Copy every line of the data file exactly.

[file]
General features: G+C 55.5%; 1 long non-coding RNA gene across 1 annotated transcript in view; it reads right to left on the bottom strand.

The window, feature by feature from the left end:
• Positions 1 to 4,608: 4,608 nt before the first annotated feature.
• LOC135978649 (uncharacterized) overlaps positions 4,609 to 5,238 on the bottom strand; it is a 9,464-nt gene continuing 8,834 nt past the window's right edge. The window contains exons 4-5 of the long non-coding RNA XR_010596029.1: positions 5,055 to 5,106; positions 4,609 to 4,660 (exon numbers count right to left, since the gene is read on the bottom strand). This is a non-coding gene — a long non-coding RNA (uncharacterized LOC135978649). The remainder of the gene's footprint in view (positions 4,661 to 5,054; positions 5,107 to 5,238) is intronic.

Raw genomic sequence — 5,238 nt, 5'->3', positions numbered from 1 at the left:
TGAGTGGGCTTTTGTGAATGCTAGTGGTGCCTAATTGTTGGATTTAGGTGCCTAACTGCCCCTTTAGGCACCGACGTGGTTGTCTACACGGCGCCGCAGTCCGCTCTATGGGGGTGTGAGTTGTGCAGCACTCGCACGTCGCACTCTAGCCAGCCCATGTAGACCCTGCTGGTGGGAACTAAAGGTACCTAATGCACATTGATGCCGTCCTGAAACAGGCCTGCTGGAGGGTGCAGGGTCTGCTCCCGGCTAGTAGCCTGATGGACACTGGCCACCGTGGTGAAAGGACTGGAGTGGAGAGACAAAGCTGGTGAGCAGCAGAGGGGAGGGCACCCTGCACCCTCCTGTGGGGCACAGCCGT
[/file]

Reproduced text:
General features: G+C 55.5%; 1 long non-coding RNA gene across 1 annotated transcript in view; it reads right to left on the bottom strand.

The window, feature by feature from the left end:
• Positions 1 to 4,608: 4,608 nt before the first annotated feature.
• LOC135978649 (uncharacterized) overlaps positions 4,609 to 5,238 on the bottom strand; it is a 9,464-nt gene continuing 8,834 nt past the window's right edge. The window contains exons 4-5 of the long non-coding RNA XR_010596029.1: positions 5,055 to 5,106; positions 4,609 to 4,660 (exon numbers count right to left, since the gene is read on the bottom strand). This is a non-coding gene — a long non-coding RNA (uncharacterized LOC135978649). The remainder of the gene's footprint in view (positions 4,661 to 5,054; positions 5,107 to 5,238) is intronic.

Raw genomic sequence — 5,238 nt, 5'->3', positions numbered from 1 at the left:
TGAGTGGGCTTTTGTGAATGCTAGTGGTGCCTAATTGTTGGATTTAGGTGCCTAACTGCCCCTTTAGGCACCGACGTGGTTGTCTACACGGCGCCGCAGTCCGCTCTATGGGGGTGTGAGTTGTGCAGCACTCGCACGTCGCACTCTAGCCAGCCCATGTAGACCCTGCTGGTGGGAACTAAAGGTACCTAATGCACATTGATGCCGTCCTGAAACAGGCCTGCTGGAGGGTGCAGGGTCTGCTCCCGGCTAGTAGCCTGATGGACACTGGCCACCGTGGTGAAAGGACTGGAGTGGAGAGACAAAGCTGGTGAGCAGCAGAGGGGAGGGCACCCTGCACCCTCCTGTGGGGCACAGCCGT